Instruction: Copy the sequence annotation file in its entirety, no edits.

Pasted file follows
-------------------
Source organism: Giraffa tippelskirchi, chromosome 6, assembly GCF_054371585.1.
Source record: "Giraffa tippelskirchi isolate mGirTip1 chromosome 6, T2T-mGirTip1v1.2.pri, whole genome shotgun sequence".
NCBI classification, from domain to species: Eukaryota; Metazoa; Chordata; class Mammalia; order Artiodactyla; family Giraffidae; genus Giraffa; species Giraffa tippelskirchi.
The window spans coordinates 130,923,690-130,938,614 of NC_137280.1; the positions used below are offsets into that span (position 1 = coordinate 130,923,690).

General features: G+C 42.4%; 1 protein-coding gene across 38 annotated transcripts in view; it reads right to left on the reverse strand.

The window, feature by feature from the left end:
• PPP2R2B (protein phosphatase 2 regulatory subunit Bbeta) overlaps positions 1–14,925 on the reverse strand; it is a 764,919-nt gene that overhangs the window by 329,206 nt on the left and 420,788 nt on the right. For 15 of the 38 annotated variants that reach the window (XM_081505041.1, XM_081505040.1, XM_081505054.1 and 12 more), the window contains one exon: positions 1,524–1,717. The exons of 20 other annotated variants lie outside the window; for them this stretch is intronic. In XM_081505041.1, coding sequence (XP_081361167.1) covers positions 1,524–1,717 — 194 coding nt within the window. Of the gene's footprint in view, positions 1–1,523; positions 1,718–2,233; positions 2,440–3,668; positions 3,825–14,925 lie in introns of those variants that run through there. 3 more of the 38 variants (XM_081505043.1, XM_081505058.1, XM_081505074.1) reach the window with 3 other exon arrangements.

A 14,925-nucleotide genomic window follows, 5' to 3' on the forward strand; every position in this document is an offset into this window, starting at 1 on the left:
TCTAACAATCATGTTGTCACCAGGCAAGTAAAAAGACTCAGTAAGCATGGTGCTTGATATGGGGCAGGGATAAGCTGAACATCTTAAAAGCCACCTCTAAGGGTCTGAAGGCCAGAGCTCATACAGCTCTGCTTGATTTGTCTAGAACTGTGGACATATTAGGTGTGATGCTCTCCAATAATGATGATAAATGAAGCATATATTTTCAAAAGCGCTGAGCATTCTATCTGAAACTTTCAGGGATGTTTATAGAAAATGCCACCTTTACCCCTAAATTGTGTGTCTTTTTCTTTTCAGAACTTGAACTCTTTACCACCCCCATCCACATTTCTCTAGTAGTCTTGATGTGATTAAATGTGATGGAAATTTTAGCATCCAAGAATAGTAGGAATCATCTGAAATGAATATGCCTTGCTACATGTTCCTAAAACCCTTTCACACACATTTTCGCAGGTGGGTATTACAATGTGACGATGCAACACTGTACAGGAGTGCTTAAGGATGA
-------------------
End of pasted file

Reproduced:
Source organism: Giraffa tippelskirchi, chromosome 6, assembly GCF_054371585.1.
Source record: "Giraffa tippelskirchi isolate mGirTip1 chromosome 6, T2T-mGirTip1v1.2.pri, whole genome shotgun sequence".
NCBI classification, from domain to species: Eukaryota; Metazoa; Chordata; class Mammalia; order Artiodactyla; family Giraffidae; genus Giraffa; species Giraffa tippelskirchi.
The window spans coordinates 130,923,690-130,938,614 of NC_137280.1; the positions used below are offsets into that span (position 1 = coordinate 130,923,690).

General features: G+C 42.4%; 1 protein-coding gene across 38 annotated transcripts in view; it reads right to left on the reverse strand.

The window, feature by feature from the left end:
• PPP2R2B (protein phosphatase 2 regulatory subunit Bbeta) overlaps positions 1–14,925 on the reverse strand; it is a 764,919-nt gene that overhangs the window by 329,206 nt on the left and 420,788 nt on the right. For 15 of the 38 annotated variants that reach the window (XM_081505041.1, XM_081505040.1, XM_081505054.1 and 12 more), the window contains one exon: positions 1,524–1,717. The exons of 20 other annotated variants lie outside the window; for them this stretch is intronic. In XM_081505041.1, coding sequence (XP_081361167.1) covers positions 1,524–1,717 — 194 coding nt within the window. Of the gene's footprint in view, positions 1–1,523; positions 1,718–2,233; positions 2,440–3,668; positions 3,825–14,925 lie in introns of those variants that run through there. 3 more of the 38 variants (XM_081505043.1, XM_081505058.1, XM_081505074.1) reach the window with 3 other exon arrangements.

A 14,925-nucleotide genomic window follows, 5' to 3' on the forward strand; every position in this document is an offset into this window, starting at 1 on the left:
TCTAACAATCATGTTGTCACCAGGCAAGTAAAAAGACTCAGTAAGCATGGTGCTTGATATGGGGCAGGGATAAGCTGAACATCTTAAAAGCCACCTCTAAGGGTCTGAAGGCCAGAGCTCATACAGCTCTGCTTGATTTGTCTAGAACTGTGGACATATTAGGTGTGATGCTCTCCAATAATGATGATAAATGAAGCATATATTTTCAAAAGCGCTGAGCATTCTATCTGAAACTTTCAGGGATGTTTATAGAAAATGCCACCTTTACCCCTAAATTGTGTGTCTTTTTCTTTTCAGAACTTGAACTCTTTACCACCCCCATCCACATTTCTCTAGTAGTCTTGATGTGATTAAATGTGATGGAAATTTTAGCATCCAAGAATAGTAGGAATCATCTGAAATGAATATGCCTTGCTACATGTTCCTAAAACCCTTTCACACACATTTTCGCAGGTGGGTATTACAATGTGACGATGCAACACTGTACAGGAGTGCTTAAGGATGA